6. Thin layer chromatography (TLC): Here the stationary phase is a thin layer and plate like. The plate is immersed in a solvent up to a small height so that the mobile phase travels up leading to separation of compounds.
7. High performance thin layer chromatography (HPTLC): Similar to TLC but more efficient. Read more about HPTLC.
8. Paper chromatography: The sample is marked on the whatmanns paper and then placed in the solvent vessel to allow it to percolate through the paper. In doing so, it separates the sample over the paper surface which is then subjected to color formation for identification.
9. Super critical fluid chromatography: It is a normal phase chromatography with instrumentation similar to HPLC. Here mobile phase is mostly a super critical fluid like carbon dioxide.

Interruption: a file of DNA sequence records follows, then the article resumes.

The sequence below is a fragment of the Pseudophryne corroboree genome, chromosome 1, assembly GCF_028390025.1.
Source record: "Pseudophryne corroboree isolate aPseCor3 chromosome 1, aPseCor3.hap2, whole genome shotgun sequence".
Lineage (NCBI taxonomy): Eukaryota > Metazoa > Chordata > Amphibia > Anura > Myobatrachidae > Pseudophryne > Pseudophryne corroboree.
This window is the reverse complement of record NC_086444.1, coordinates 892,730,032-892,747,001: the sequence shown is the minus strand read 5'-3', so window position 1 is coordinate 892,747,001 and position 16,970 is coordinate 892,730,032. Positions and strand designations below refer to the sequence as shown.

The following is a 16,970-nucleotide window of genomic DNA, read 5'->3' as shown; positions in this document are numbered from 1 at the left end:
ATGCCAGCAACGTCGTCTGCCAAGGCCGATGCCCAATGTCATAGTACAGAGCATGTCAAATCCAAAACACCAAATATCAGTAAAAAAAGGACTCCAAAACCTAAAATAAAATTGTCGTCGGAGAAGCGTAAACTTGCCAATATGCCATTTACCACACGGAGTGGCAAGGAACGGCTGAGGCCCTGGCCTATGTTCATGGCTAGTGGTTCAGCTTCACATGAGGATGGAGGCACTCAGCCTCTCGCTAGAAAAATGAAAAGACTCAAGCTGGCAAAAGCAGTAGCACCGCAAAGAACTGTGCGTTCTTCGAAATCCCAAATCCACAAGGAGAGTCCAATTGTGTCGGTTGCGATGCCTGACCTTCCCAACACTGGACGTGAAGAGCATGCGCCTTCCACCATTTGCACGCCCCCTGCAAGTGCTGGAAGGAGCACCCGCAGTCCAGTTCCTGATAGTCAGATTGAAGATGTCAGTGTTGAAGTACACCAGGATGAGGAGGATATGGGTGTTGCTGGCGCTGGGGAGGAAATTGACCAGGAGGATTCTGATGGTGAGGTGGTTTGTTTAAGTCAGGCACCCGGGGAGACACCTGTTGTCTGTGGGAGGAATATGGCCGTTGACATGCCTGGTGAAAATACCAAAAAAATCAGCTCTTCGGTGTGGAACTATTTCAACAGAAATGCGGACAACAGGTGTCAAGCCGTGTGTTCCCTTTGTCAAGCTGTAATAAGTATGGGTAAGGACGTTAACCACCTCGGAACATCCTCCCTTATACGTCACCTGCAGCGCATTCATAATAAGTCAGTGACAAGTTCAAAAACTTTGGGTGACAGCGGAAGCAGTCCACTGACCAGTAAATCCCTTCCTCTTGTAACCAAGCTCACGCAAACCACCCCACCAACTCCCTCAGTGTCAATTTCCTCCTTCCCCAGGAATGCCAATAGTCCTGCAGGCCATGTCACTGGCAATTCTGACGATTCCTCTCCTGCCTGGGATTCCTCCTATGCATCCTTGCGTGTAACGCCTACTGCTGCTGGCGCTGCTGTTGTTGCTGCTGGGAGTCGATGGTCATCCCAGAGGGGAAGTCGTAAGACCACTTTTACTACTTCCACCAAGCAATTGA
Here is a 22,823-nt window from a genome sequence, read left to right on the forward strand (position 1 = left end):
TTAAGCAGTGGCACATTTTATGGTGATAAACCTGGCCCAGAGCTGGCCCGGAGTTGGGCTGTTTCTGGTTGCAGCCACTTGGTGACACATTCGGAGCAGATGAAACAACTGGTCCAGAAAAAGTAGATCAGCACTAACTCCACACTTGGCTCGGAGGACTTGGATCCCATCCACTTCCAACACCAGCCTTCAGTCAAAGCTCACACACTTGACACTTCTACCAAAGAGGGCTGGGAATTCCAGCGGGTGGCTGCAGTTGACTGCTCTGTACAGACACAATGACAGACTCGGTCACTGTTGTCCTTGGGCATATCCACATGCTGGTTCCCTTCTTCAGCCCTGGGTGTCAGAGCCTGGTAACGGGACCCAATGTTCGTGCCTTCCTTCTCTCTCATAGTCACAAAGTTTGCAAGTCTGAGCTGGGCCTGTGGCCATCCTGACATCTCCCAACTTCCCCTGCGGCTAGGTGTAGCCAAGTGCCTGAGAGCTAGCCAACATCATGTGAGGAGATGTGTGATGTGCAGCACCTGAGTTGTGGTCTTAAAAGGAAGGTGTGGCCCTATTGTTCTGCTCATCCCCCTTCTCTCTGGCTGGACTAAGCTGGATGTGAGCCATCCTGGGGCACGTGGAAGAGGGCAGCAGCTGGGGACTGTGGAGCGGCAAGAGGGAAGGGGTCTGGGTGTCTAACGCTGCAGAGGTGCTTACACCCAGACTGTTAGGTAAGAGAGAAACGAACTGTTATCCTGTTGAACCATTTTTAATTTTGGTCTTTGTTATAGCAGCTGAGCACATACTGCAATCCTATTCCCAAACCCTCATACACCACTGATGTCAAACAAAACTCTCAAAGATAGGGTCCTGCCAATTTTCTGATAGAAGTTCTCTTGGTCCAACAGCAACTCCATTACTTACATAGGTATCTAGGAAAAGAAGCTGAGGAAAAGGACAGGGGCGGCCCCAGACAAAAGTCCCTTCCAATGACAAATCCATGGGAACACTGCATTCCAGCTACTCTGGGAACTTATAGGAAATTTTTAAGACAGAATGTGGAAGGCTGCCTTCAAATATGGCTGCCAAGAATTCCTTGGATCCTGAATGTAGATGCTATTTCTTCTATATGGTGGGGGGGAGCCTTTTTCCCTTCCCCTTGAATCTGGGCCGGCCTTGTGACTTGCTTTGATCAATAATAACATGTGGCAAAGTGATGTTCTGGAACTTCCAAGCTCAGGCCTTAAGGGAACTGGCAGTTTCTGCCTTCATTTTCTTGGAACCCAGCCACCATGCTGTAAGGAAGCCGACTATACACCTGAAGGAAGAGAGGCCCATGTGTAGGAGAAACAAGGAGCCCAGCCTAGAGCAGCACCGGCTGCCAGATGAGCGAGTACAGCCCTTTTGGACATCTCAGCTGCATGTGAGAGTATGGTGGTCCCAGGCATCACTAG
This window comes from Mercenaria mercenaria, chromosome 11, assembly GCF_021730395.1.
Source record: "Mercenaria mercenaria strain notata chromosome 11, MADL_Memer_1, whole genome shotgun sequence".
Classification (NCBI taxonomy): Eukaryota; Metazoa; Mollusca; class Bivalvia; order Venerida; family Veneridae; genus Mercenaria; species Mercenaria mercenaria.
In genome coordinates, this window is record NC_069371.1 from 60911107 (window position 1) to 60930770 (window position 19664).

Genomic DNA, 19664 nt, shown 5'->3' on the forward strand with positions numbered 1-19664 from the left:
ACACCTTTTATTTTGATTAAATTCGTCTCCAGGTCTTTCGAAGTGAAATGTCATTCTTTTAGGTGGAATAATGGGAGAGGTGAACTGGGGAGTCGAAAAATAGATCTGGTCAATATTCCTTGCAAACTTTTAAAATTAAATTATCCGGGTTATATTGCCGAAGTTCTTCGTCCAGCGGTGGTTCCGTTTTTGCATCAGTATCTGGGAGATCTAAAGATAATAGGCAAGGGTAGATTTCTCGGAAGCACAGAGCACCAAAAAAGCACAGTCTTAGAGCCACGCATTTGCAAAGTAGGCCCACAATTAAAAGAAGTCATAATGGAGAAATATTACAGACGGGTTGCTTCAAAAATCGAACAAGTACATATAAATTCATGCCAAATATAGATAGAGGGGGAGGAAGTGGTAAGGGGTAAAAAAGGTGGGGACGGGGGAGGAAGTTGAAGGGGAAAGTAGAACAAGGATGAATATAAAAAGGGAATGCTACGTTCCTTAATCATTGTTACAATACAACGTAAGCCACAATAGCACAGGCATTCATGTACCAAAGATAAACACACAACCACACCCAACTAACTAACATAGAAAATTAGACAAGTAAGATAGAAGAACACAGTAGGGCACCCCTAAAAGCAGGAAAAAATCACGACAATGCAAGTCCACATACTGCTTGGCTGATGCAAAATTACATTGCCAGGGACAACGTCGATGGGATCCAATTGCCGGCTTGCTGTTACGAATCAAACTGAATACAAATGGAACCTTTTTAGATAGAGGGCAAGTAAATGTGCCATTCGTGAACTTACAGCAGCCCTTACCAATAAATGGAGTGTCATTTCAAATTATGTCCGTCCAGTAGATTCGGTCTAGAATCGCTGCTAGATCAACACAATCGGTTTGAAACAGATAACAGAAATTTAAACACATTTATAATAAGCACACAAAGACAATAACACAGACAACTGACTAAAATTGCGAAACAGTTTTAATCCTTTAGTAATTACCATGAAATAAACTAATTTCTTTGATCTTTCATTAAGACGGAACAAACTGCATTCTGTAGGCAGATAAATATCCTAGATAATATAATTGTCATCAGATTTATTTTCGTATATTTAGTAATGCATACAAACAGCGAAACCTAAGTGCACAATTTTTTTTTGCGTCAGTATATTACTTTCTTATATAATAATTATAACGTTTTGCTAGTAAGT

10. LC-MS: Liquid chromatography combines with Mass spectroscopy (detector)
GC-MS: Gas chromatography combined with Mass spectroscopy (detector)
The types of chromatography mentioned are instrumental based. But theoretically the classification can be done based on other facts.
Different types of chromatography based on
- The physical states of stationary phase and mobile phases.
- Based on principle of separation used.
- The chemical nature of stationary phase and mobile phases used (polarity).
- Based on the shape of stationary phase employed.
- Based on purpose of chromatography experiment.
- Based on physical or chemical character of the stationary phase.
Based on Physical state of both phases
These are broadly classified as homogeneous or heterogeneous. The chromatography systems differ based on the physical states of the phases used.